To this end, Wraith guides a tour through the streets of Newcastle, where the Krays apparently once had a foothold, pointing out hotels where the brothers stayed and catching up with old friends from his doorman days. We’re also taken through the pubs of east and north London, as Wraith includes his own video footage of parties and events attended by Charlie Kray (the last of the brothers to face incarceration), presumably to emphasize Wraith’s own connection to these pillars of the underworld. The more footage we see, however, the clearer it becomes that Wraith is simply a hanger-on, one who manages to separate himself from the other hangers-on only through his penchant for documentation.
Far more remarkable than Wraith’s “Geordie connection” to the Krays, is the emergence of the brothers’ celebrity in the wake of their criminal enterprises. Without a visible mafia to call its own, England instead turns to regard the Krays as a kind of tri-partite John Gotti—dapper socialites whose lurid popularity supersedes the crimes of which they are accused. In fact, it is precisely these crimes that makes Wraith (and the rest of us) interested in such a collection of semi-literate street thugs in the first place. Their outlaw status endows them with a rare kind of celebrity reserved for misbehaved actors and unstable rock stars.
Occasionally, this celebrity is put to good use. Or so it would appear. Wraith includes footage of a charity auction, held for a burn victim in Newcastle, in which Kray memorabilia (signed boxing gloves, photos, etc.) is auctioned off for the ostensible benefit of the young man who suffered the injuries. This is but one of many auctions organized by the Krays, however, and it becomes increasingly unclear as to who is actually awarded the proceeds. In fact, in one recorded conversation, Wraith and Charlie Kray can be heard trying to patch up a dispute about how the money made from this kind of “charity” work is being divided amongst the organizers. Little comment is made by the film about the sham. Ah well, we’re left to assume, ripping off their own charity auctions only cements the Krays’ reputation as hardened criminals.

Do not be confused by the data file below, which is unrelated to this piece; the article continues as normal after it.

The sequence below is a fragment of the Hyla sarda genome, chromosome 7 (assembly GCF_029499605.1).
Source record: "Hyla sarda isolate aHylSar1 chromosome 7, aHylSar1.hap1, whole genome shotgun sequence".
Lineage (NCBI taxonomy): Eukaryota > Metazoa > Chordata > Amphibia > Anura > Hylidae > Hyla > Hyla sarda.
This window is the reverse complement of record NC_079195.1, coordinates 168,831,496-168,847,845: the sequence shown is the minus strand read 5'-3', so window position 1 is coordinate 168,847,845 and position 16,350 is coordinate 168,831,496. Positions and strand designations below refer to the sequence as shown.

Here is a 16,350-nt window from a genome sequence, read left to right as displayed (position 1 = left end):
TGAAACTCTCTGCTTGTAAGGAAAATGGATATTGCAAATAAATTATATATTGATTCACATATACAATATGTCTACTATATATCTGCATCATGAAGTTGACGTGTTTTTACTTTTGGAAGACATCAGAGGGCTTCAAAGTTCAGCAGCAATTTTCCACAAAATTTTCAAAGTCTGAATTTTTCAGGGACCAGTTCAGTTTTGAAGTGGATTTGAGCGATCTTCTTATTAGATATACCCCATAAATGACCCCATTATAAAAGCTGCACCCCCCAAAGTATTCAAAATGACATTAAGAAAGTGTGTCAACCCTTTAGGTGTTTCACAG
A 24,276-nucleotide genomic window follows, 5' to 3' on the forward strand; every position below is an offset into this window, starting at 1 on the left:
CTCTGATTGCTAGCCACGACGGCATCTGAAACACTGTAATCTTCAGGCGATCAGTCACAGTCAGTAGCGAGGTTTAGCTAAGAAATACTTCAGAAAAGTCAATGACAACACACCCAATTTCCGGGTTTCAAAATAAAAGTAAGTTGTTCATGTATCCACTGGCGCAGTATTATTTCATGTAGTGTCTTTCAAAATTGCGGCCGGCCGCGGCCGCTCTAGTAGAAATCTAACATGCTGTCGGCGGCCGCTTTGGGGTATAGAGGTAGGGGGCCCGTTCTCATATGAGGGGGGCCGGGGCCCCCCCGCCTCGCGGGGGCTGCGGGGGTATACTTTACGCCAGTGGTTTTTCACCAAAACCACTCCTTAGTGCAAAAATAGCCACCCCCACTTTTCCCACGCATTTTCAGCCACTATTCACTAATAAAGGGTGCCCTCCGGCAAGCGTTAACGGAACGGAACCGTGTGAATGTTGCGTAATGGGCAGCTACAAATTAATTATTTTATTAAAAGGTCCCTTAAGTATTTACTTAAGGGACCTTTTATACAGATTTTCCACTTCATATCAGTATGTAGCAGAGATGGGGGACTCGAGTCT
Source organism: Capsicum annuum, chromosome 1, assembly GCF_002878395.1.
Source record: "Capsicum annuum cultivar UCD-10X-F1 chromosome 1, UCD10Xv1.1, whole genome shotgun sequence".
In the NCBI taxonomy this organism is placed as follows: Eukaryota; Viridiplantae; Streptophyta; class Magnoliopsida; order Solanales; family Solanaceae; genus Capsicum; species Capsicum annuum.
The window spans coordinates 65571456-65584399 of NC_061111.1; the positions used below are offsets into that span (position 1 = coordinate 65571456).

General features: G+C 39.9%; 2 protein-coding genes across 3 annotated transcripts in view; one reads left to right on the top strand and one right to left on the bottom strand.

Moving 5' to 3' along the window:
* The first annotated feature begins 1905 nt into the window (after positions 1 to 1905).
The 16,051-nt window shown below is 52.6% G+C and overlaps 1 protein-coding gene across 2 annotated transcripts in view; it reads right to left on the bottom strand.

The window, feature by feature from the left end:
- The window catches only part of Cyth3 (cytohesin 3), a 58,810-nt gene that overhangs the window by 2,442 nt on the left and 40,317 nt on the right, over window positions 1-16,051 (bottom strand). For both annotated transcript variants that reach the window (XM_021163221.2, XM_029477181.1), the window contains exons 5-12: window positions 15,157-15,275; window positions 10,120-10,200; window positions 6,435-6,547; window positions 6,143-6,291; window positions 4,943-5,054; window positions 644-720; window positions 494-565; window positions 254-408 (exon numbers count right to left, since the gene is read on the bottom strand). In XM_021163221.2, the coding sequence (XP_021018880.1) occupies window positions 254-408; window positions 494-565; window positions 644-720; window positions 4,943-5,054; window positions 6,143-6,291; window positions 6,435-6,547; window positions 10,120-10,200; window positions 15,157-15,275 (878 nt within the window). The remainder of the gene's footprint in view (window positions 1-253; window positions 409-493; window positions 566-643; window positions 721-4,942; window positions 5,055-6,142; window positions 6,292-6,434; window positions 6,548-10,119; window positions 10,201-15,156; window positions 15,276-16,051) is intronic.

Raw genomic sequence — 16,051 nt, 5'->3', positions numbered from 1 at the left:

In the end, after all, it’s hardened criminals we’re paying for, not charity works. Just ask Guy Ritchie, whose London underworld films Lock, Stock, and Two Smoking Barrels and Snatch won him fame and fortune long before he became known as Madonna’s husband. In essence, the Krays and their crew provide the real life inspiration for the hardcase capers that Ritchie’s films showcase. Why else would Alan Ford, the actor who played the murderous Brick Top in Snatch, be invited to the Blind Beggar in honor of Wraith’s book release party? Ritchie’s work in these films simply further stylizes the already glamorized criminality of the Krays and their ilk.
Unfortunately for the viewer of The Krays: Geordie Connection, Ritchie’s cinematic style is nowhere to be seen. Rather, the film’s technical presentation is nearly comical in its amateurism. Fading dramatically to a negative view or, worse, a sickly sepia tone, a handheld camera struggles to hold Wraith in frame as a generic techno beat or ominous synthesizer drones away in the background. At times, the camera’s settings are so screwy that Wraith’s face disappears into the background of his ultra-white noggin. All the while he’s attempting to reveal inside information on the twins’ dark dealings, the viewer is squinting at the washed out, overexposed mess that plays out on the screen. Most hilariously, the film’s narrative suddenly comes a complete halt at several points to offer and extreme close-up of Wraith furrowing his brow and reminding us that we’re watching “The Krays: Geordie connection!”
Somehow, the DVD extras are even worse, offering the same disjointed and underproduced footage, but this time without the benefit of any voice-over. For those Kray fans, though, looking for another 30 minutes of random, home movie footage of Reggie’s funeral, the extras provide it. Other than that, and the first 45 seconds of Steve Wraith’s career as a boxing promoter (in which his fighter drops the mismatched tomato can he’s paired up against without breaking a sweat), the additions to the feature are merely leftover pieces of comment-less video footage that somehow failed to make it past the editor’s desk. Given the mess that the feature is, though, these throwaways from a throwaway are barely worth scrolling through the menu.
This criminally vulgar presentation must be what the producers mean when they stamp the DVD cover with the seal, “Filmed in Gangstervision”. Truly, none but the most avid fans (like Wraith) will be able to find value in the film. The production and its narrator attempt to showcase the kind of slick gangsterism that won the Krays notoriety in the first place, but fail utterly to recapture such an attraction, or to comment meaningfully upon its development. Instead, we get an outsider holding a video camera up the window of a pub where everything must have gone down once, a long time ago. Instead of getting a closer look in, however, the film just reminds us how far Wraith, and the rest of us, are removed from the dangerous party going on inside.